Recently, psychologists have researched goals and other determinants in intrinsic and extrinsic motivation (De Naeghel, Van Keer, Vansteenkiste, & Rosseel, 2012). Intrinsic motivation comes from within a person. Personal beliefs and feelings are considered to be intrinsic motivators such as finding a task valuable. Motivation coming from extrinsic sources consists of rewards such as praise or attention from parents or teachers, being given points in a school reading program, or reading to gain access to other privileges. In elementary-aged students, those who were primarily intrinsically motivated are able to read at a higher level as they are more invested in reading than those who are primarily externally motivated by parents and teachers (De Naeghel, Van Keer, Vansteenkiste, & Rosseel, 2012).

Although students who are struggling with reading comprehension show a larger growth in these reading comprehension skills when they have a high intrinsic motivation to read, students who already have an average or high reading ability show little improvement because of intrinsic motivation. However, intrinsic motivation is vital to reading improvements in low ability readers (Logan, Medford, & Hughes, 2011). Intrinsic motivation is positively correlated with the student’s academic performance while extrinsic reading motivation is negatively correlated (Roy, 2011). Students with higher intrinsic motivation tend to see reading as a desirable activity and tend to develop better reading skills. Even after the shift between elementary and middle school, intrinsic motivation tends to stay constant as do reading skills, regardless of skill level (Becker, McElvany, & Kortenbruck, 2010). However, extrinsic motivation is negatively correlated with literacy. Reading in elementary school negatively predicts extrinsic motivation for the upper grades of elementary school and then middle school, meaning students’ reading motivation tends to decrease as they age (Becker, McElvany, & Kortenbruck, 2010).

Other Influences on Reading Motivation

Intrinsic and extrinsic motivation can be related to the influence of others on the student as well. While students’ intrinsic motivation is most strongly correlated to the amount they read, the perception of the instruction that they receive in their reading or language class affects their intrinsic reading motivation as well. The perception of instruction is only indirectly related to the reading amount, which is mediated through reading motivation (Lau, 2009). The better the student’s perception of the reading instruction she has received, the higher their intrinsic reading motivation will be. If the student believes the instructor is doing a good job, he will have higher intrinsic motivation; however, if he believes the instructor is under qualified and the instruction needs improvement, the student will have lower reading motivation. In elementary school, teachers increase student’s reading motivation by acting as role models for their pupils, enhancing their ability to read. In middle school, teaching reading strategies, working on student’s ability to read, and giving the readers opportunities to choose their own reading material have all been shown to increase motivation (Pečjak & Košir, 2008).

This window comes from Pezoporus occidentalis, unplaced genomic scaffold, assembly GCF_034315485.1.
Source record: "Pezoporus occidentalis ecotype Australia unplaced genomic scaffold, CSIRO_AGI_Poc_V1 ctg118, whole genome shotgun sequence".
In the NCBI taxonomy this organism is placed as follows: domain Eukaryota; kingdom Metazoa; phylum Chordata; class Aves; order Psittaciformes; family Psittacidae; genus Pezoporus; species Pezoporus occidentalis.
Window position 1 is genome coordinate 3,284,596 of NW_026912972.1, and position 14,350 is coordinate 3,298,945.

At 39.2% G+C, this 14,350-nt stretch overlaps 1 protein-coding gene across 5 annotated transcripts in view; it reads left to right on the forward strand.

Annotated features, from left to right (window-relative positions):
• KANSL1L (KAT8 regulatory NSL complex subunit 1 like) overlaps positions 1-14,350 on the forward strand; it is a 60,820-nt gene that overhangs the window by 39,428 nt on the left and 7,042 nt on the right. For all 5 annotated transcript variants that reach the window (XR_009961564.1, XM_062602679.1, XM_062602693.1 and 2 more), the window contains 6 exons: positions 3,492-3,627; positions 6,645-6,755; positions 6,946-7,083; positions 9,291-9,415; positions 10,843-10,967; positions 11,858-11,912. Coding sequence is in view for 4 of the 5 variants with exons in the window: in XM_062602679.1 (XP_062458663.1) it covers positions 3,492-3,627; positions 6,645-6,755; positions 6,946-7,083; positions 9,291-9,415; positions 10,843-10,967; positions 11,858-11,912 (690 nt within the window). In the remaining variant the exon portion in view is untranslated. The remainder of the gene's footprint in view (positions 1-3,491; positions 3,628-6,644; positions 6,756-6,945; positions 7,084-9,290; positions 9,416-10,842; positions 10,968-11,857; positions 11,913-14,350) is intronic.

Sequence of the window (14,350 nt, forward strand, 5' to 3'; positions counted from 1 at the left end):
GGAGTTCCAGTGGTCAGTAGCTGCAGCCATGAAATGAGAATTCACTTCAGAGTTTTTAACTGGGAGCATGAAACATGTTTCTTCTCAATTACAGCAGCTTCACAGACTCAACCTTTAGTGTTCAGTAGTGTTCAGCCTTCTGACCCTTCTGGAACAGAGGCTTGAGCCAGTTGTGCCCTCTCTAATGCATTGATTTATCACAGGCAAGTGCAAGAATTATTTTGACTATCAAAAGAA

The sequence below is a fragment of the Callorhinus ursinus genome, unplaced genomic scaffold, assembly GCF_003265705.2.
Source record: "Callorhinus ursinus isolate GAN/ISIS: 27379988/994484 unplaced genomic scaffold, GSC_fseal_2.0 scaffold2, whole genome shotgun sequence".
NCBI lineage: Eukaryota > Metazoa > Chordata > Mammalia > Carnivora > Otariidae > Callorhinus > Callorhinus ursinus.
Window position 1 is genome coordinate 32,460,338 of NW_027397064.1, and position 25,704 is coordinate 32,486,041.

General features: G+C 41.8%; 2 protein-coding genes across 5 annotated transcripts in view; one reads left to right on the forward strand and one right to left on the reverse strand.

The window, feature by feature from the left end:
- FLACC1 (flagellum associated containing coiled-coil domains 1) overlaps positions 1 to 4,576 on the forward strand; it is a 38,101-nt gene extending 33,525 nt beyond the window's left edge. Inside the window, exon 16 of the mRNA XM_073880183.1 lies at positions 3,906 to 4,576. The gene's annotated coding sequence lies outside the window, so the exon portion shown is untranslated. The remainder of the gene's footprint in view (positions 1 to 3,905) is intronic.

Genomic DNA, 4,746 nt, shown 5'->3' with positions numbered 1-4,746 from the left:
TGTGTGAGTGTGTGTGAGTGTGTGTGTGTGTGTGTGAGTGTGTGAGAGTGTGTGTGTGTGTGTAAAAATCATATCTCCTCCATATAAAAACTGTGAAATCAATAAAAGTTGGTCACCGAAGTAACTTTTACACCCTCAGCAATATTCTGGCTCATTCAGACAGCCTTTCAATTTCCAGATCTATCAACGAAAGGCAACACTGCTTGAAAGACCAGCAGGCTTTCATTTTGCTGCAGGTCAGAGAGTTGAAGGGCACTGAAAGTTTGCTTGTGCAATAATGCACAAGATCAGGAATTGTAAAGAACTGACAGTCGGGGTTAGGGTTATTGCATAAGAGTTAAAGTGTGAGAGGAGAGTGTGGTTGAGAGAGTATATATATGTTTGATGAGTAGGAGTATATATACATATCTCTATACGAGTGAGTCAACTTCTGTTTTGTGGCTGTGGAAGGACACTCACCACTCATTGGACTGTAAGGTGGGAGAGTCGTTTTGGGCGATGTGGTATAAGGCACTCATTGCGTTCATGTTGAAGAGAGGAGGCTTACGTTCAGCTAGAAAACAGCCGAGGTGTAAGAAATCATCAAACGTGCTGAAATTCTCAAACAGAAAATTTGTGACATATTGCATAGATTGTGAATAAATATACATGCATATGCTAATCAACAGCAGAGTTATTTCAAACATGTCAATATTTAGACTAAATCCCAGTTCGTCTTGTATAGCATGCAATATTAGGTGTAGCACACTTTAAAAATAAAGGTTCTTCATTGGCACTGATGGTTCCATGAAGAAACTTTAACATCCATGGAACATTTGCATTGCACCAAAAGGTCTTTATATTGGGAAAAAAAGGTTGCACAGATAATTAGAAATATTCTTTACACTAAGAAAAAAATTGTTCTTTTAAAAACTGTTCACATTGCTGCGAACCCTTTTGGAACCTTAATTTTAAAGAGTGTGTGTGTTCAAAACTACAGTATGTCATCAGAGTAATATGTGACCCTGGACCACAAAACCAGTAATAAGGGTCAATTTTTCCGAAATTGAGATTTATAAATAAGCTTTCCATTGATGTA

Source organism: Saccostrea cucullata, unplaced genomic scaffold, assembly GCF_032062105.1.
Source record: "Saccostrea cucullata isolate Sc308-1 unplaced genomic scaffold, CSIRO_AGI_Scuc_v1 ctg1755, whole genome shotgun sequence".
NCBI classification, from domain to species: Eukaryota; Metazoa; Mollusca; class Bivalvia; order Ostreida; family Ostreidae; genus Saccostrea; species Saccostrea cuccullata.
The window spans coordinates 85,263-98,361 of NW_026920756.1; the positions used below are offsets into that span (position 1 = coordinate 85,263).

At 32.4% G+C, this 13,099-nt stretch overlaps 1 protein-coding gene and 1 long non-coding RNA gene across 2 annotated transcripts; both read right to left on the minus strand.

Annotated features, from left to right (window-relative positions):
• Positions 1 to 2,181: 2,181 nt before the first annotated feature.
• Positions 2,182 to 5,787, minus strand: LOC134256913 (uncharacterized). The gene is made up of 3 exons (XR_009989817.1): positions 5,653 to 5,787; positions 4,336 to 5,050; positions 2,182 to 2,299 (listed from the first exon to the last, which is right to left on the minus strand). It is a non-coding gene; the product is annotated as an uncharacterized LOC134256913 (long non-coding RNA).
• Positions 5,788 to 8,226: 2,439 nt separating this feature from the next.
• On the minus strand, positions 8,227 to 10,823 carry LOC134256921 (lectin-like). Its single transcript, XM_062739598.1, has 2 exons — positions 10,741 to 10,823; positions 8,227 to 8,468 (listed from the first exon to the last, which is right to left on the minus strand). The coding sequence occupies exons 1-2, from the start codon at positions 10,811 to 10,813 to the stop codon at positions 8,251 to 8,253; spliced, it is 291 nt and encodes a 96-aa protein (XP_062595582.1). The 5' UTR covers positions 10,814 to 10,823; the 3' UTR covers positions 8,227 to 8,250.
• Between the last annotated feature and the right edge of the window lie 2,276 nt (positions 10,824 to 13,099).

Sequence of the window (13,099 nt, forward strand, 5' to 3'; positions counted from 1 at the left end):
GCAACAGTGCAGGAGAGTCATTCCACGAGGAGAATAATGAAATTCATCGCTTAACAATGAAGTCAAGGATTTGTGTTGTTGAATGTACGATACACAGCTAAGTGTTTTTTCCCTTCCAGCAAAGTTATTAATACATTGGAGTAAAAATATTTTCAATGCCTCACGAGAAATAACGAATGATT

Apart from teaching strategies, grades and goal-setting may increase motivation in children (Pulfrey, Darnon, & Butera, 2012). Students who were given better grades had higher levels of task interest and continuing motivation for the task. The high levels of task interest and continuing task motivation can be explained by the increased task autonomy of the students, making them feel capable of completing the task (Pulfrey, Darnon, & Butera, 2012). The students who received higher grades also most likely felt more confident that they could sufficiently complete the task. As for goal setting, setting a goal by itself will not significantly affect reading motivation, activity, or achievement (Pulfrey, Darnon, & Butera, 2012). The number of goals met by studnts can significantly predict the growth of their curiosity and their reading ability (Pulfrey, Darnon, & Butera, 2012).

Parents and friends can also influence a student’s motivation. Perceived support from peers and family can contribute to the student’s self-reported reading motivation and even frequency of reading (Klauda, & Wigfield, 2012). Children also perceive greater reading support from their mother than their father or friends (Klauda, & Wigfield, 2012). A study performed in Latino families found that parents’ involvement in reading was significantly and positively related to their motivation in reading. Involvement in the child’s school life, such as helping her with homework, does not correlate with the child’s reading motivation (Loera, Rueda, & Nakamoto, 2011).